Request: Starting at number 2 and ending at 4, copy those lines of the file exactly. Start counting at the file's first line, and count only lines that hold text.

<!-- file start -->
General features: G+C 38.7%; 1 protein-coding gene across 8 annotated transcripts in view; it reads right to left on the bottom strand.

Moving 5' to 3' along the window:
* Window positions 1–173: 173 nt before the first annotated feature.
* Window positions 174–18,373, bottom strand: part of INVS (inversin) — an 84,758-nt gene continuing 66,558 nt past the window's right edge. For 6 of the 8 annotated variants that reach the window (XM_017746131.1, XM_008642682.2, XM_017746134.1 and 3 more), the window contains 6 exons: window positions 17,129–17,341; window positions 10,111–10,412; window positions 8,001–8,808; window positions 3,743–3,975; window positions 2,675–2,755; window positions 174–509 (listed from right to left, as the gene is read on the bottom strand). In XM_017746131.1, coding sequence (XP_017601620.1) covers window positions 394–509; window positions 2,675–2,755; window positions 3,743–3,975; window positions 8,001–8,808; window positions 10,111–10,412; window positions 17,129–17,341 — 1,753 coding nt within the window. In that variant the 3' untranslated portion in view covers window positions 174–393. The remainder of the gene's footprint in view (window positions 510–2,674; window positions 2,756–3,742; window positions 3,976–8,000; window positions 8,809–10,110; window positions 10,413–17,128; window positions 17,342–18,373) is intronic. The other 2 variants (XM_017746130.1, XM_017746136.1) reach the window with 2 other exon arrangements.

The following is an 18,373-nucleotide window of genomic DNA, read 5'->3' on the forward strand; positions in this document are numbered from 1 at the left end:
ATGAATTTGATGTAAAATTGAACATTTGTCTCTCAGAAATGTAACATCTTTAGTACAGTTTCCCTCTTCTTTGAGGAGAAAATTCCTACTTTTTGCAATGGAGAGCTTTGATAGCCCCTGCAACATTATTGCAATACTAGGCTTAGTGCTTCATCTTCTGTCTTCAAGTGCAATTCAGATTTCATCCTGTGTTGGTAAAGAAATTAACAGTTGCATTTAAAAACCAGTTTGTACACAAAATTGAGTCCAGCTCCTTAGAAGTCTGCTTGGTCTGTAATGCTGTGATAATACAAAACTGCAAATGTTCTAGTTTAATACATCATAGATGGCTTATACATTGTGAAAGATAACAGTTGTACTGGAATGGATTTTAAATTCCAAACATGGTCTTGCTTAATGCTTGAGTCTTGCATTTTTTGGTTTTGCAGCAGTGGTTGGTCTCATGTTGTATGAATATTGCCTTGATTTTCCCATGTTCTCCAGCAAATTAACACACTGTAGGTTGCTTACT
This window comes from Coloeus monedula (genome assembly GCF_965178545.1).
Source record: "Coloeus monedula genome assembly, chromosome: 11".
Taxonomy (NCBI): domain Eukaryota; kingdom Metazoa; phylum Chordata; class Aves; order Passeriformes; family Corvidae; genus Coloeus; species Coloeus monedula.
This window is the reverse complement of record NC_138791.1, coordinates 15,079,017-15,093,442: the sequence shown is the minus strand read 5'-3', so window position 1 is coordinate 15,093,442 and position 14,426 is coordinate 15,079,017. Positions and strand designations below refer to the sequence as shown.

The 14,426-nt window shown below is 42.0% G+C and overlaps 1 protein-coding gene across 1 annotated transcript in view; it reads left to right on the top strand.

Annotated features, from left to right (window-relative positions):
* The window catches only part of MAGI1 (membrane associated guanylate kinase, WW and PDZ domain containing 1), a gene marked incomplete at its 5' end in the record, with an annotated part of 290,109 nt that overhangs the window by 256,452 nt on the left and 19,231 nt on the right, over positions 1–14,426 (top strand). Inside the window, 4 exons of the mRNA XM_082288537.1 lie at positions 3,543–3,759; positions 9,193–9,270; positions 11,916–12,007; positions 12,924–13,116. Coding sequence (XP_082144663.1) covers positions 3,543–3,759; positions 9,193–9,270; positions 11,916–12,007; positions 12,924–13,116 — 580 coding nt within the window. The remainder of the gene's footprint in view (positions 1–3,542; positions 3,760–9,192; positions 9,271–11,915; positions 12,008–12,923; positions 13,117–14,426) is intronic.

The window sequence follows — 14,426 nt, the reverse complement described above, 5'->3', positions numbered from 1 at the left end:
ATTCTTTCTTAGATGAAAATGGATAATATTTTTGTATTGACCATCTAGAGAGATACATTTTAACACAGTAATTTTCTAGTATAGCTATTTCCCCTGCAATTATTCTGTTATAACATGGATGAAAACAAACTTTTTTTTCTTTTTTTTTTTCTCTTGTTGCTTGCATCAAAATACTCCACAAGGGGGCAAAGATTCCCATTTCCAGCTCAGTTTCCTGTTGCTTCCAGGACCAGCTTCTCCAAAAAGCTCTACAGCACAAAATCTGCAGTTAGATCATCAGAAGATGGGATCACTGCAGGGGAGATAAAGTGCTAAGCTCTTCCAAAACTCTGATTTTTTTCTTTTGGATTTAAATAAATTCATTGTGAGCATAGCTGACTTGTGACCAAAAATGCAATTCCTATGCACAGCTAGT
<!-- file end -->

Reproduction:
Moving 5' to 3' along the window:
* Window positions 1–173: 173 nt before the first annotated feature.
* Window positions 174–18,373, bottom strand: part of INVS (inversin) — an 84,758-nt gene continuing 66,558 nt past the window's right edge. For 6 of the 8 annotated variants that reach the window (XM_017746131.1, XM_008642682.2, XM_017746134.1 and 3 more), the window contains 6 exons: window positions 17,129–17,341; window positions 10,111–10,412; window positions 8,001–8,808; window positions 3,743–3,975; window positions 2,675–2,755; window positions 174–509 (listed from right to left, as the gene is read on the bottom strand). In XM_017746131.1, coding sequence (XP_017601620.1) covers window positions 394–509; window positions 2,675–2,755; window positions 3,743–3,975; window positions 8,001–8,808; window positions 10,111–10,412; window positions 17,129–17,341 — 1,753 coding nt within the window. In that variant the 3' untranslated portion in view covers window positions 174–393. The remainder of the gene's footprint in view (window positions 510–2,674; window positions 2,756–3,742; window positions 3,976–8,000; window positions 8,809–10,110; window positions 10,413–17,128; window positions 17,342–18,373) is intronic. The other 2 variants (XM_017746130.1, XM_017746136.1) reach the window with 2 other exon arrangements.